That rear seat looks a long way back... it looks like a Mini with proper space for four adults?
Absolutely. The new Mini Clubman, as the estate is expected to be named at next month's Geneva Motor Show, receives a welcome stretch to the wheelbase, freeing up plenty of cabin room. This side-on shot reveals how much extra room will be squeezed in - just look at how far back the rear backrest is positioned. At a stroke, it should answer long-standing criticism of Minis old and new; they've never been renowned for generous legroom in their hind quarters, but the Clubman is likely to fix that at a stroke as it grows up to challenge Golf-class cars for the first time.
And what's going on with the rear doors?
That’s the clever bit. BMW is fitting the Clubman with an asymmetric rear-hinged side door; this left-hand drive test mule has it on the right-hand side, but UK-spec right-hookers will have the single rear door on the kerbside. Apparently, BMW wanted to fit double suicide rear doors, but it interfered with the fuel filler system. Hence the decision to go with a single door. The tailgate has an unusual design, too. It gets split, van-style doors that open independently. They even get separate hand-clap twin rear wipers. Boot space might suffer, though - unless BMW has developed a sliding rear seat mechanism to let owners juggle between space for limbs and luggage.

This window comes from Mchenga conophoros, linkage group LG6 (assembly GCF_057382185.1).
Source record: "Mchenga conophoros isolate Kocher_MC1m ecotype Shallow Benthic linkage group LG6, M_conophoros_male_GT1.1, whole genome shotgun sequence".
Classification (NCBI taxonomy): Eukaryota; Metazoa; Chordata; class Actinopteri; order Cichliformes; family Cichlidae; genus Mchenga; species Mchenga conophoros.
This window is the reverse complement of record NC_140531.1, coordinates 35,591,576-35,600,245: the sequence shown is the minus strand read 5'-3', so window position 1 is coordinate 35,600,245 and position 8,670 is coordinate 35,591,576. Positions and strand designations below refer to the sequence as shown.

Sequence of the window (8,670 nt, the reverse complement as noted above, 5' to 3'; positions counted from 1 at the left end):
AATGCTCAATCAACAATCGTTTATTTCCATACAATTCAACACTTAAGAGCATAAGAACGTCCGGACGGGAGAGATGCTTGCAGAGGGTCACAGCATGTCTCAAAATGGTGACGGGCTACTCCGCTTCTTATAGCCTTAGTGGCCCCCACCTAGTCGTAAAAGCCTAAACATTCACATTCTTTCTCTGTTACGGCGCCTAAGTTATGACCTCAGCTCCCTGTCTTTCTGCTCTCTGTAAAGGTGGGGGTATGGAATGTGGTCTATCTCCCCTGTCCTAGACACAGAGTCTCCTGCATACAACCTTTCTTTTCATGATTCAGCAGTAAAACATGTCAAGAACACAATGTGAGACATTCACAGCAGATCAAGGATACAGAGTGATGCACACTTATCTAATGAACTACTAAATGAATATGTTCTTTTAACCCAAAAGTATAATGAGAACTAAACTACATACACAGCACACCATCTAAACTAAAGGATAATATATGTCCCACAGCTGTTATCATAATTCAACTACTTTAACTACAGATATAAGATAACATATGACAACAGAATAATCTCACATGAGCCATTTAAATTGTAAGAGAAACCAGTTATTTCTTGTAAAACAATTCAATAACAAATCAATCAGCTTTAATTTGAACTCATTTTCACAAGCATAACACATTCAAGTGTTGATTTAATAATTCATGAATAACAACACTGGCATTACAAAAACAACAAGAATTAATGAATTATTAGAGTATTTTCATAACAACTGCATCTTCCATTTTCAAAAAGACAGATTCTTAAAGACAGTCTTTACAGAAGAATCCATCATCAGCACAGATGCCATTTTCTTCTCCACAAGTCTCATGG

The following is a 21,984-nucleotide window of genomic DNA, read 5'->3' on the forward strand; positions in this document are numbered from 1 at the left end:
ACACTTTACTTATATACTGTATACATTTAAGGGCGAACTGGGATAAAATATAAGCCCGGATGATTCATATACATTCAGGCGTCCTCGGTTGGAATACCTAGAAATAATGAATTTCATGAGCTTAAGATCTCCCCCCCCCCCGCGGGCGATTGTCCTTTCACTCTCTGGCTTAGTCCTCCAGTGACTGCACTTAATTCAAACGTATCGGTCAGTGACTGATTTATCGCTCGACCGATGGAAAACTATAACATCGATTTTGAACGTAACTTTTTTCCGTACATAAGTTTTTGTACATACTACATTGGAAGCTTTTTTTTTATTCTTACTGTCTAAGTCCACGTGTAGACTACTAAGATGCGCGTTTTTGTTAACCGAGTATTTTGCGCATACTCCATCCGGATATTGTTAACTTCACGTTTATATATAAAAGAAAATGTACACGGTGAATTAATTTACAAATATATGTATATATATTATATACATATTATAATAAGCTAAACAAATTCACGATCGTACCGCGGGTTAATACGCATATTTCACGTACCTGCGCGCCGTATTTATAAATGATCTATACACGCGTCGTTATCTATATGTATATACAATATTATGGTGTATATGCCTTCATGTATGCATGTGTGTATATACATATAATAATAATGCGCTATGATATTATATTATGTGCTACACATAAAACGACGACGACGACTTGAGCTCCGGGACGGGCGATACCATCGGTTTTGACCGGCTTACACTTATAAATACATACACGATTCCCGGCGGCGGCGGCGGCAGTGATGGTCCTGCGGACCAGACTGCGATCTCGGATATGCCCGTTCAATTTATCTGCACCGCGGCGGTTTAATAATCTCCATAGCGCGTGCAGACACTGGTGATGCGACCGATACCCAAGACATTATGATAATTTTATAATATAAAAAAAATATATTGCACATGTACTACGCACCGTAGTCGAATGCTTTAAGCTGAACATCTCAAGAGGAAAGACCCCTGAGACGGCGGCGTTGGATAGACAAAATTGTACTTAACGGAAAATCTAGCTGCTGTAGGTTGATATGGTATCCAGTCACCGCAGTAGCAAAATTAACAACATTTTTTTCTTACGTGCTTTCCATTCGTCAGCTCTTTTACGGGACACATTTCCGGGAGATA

What are the differences between this and the current Mini hatchback?
Not much, really. It uses the same floorpan as the new Mini hatch, but with a hefty stretch to the wheelbase. These scoop shots do uncover one or two changes to the bodywork, though. The slender sidelights along the front and rear wheelarches are new to the Clubman, as are what appear to be roof rails tucked away under the black cladding, as befits an estate. Expect a few extra cubby holes scattered around the interior for additional family storage space.
What about the engines?
Again, no surprises here. The Clubman will be available with all the engines from the current Mini range. And despite being a bit bulkier, the estate is still nimble enough for the 175bhp 1.6 turbo from the Cooper S, which should make for some interesting family fun.
When will the Mini estate go on sale?
If the Clubman sounds like your cup of tea, then you’re likely to be hanging around for about a year to pick one up. We expect to see the car at the Frankfurt Motor Show this autumn, with sales beginning at the end of this year or early in 2008. Don't think that the Clubman is the last Mini derivative. It is considering four or five new models in the next five years, proving just how elastic the new Mini brand is becoming.